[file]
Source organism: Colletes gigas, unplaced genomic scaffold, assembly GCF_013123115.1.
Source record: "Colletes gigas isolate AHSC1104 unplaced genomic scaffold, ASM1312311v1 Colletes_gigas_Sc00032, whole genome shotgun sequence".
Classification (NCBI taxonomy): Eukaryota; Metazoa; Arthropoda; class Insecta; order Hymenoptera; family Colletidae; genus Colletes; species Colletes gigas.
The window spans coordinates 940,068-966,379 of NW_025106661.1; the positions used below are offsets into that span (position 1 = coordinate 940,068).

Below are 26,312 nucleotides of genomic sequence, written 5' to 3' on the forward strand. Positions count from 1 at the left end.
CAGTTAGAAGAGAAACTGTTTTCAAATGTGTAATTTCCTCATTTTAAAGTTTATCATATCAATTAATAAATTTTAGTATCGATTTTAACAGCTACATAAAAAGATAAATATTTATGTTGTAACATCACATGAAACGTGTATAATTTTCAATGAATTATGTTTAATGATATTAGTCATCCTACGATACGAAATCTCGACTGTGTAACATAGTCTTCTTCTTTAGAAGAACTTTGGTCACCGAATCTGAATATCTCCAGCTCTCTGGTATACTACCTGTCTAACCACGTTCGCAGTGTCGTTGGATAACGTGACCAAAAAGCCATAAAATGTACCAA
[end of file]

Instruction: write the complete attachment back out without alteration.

Source organism: Colletes gigas, unplaced genomic scaffold, assembly GCF_013123115.1.
Source record: "Colletes gigas isolate AHSC1104 unplaced genomic scaffold, ASM1312311v1 Colletes_gigas_Sc00032, whole genome shotgun sequence".
Classification (NCBI taxonomy): Eukaryota; Metazoa; Arthropoda; class Insecta; order Hymenoptera; family Colletidae; genus Colletes; species Colletes gigas.
The window spans coordinates 940,068-966,379 of NW_025106661.1; the positions used below are offsets into that span (position 1 = coordinate 940,068).

Below are 26,312 nucleotides of genomic sequence, written 5' to 3' on the forward strand. Positions count from 1 at the left end.
CAGTTAGAAGAGAAACTGTTTTCAAATGTGTAATTTCCTCATTTTAAAGTTTATCATATCAATTAATAAATTTTAGTATCGATTTTAACAGCTACATAAAAAGATAAATATTTATGTTGTAACATCACATGAAACGTGTATAATTTTCAATGAATTATGTTTAATGATATTAGTCATCCTACGATACGAAATCTCGACTGTGTAACATAGTCTTCTTCTTTAGAAGAACTTTGGTCACCGAATCTGAATATCTCCAGCTCTCTGGTATACTACCTGTCTAACCACGTTCGCAGTGTCGTTGGATAACGTGACCAAAAAGCCATAAAATGTACCAA